- Sparkling bottled water – This is not the carbonated water you buy at the store, that is called’ Sparkling water’. This label means that the water naturally contains carbonation. It must have the same amount of carbon dioxide in it after the water has been treated, even if the gas is added back artificially.
- Spring – This label on the bottle means “derived from an underground formation from which water flows naturally to the surface.” According to the FDA. The water must be collected at the spring itself or well.
The Lead Pipe Problem In America
The reason for so much lead in America’s tap water could be due to the old infrastructure and cost to replace the old lead water pipes. Drinking water is delivered to 1 million miles of pipes across the U.S, with many of them put in the ground in the early 1940’s, These pipes only had a life span of bout 75-100 years according to the American Society of Civil Engineers.
CNN recently found that 5,300 U.S water systems are in violation of the lead laws. These 5,300 contaminated water pipes hydrate about 17.6 million Americans every day. To make it worse, government officials have known about this for a while and have done very little to fix it.
Take a look below at the lead pipe chart to see the 17.6 million Americans who are as risk of drinking lead water.
For example: "Imagine a cop sitting, watching people run stop signs, and speed at 90 miles per hour in small communities and still doing absolutely nothing about it -- knowing the people who are violating the law. And doing nothing. That's unfortunately what we have now," said Erik Olson, the health program director at Natural Resources Defense Council, who analyzed the EPA's data for its report.
Even Flint Michigan, a city with the most notorious case of lead in water discovered, is still not listed as having violated the EPA's lead and copper rule.
A Virginia Tech researcher who exposed two of Americas largest lead in water crises – in washing D.C in 2000 and, Flint Michigan in 2015, says he noticed the EPA was turning a bling eye to the ‘cheating’ by local water officials.
"Cheating became something you didn't even hide," researcher Marc Edwards told CNN.
But Alan Morrissey, former senior attorney in the EPA's office of water enforcement, told CNN that addressing the problem could create even more violations for the already-strapped EPA water department. Morrissey left the EPA in 2015, frustrated by a lack of emphasis on water.
"If you fix the problem of the game in the system, you now have hundreds -- and thousands perhaps -- of municipalities that have direct violation," he said.
According to the American Water works association, an estimated $1 trillion dollars is necessary to maintain the American drinking water infrastructure, and It will take about 200 years to replace all the water pipes.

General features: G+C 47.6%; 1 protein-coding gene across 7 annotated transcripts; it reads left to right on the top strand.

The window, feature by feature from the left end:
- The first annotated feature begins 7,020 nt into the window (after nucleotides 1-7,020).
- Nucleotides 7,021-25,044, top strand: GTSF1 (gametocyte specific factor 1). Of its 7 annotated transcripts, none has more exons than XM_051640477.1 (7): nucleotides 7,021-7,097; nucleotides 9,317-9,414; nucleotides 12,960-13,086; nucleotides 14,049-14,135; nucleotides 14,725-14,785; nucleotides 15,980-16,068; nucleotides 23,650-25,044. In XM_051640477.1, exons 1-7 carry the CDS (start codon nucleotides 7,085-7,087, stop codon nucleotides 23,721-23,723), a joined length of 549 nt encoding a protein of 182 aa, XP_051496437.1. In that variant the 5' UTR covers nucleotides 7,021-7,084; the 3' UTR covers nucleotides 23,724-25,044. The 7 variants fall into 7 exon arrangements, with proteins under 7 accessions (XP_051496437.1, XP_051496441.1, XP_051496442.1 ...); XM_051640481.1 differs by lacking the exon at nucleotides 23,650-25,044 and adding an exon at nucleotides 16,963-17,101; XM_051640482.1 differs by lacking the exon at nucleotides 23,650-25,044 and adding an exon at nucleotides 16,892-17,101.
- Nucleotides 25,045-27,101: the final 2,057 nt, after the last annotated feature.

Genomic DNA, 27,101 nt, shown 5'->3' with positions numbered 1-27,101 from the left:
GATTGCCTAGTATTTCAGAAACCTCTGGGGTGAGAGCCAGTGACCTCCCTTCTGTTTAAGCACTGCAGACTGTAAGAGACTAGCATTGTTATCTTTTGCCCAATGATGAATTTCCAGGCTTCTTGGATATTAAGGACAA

Everyday, nearly six billion gallons of treated drinking water is lost because of leaking pipes.
There is an estimated 240,000 water main breaks every year in the United States, and is the reason for wasting over 2 trillion gallons of clean drinking water.
What If You Are Exposed To Lead?
While drinking water in the United States remains the safest in the world, it does not mean you are 100% safe from drinking lead. There are many other different ways lead can get into your bloodstream. Taking a shower in lead water is not one of them because lead does not absorb into the skin. Always use cold water to drink from the faucet, Boiling lead water does not reduce or kill the lead. Hot water is more likely to container higher levels of lead.
Below are 6 unexpected ways you might encounter lead in your everyday life.
- Paint – Lead from paint, or peeling layers of paint is one of the most common places for lead exposure. Before 1970, all paints had heavy traces of lead in them. Most paint today is lead free.
- Water – Drinking water with lead is common due to old lead pipes.
- Food – Some fruit and vegetables grown in soil can have lead from paint or fuel exhaust. Leaded crystal glassware and lead glazed pottery bowls and dishes may also taint food.
- Candy – Imported candy can contain lead, especially if it has tamarind, or certain salts. Candies imported from Mexico, Malaysia, China and India are most likely to be tainted, says the California Department of Public Health.
- Household products – antique furniture, ceramics and crafts can expose you to lead.
- Jewelry – Costume prices, inexpensive metal amulets and vending machine toys can also contain lead. Naturally many children put these toys in their mouth, which can expose them to lead.
The EPA has set limits for over 90 contaminants in drinking water. The Safe Drinking Water Act (SDWA) allows states to set and enforce their own water drinking law standards as long as it does not meet or go over the EPA’s 90 containment minimum. Contact your doctor or pediatrician immediately if you or a child has drink lead water. Your doctor can do a blood test to check for lead in your bloodstream.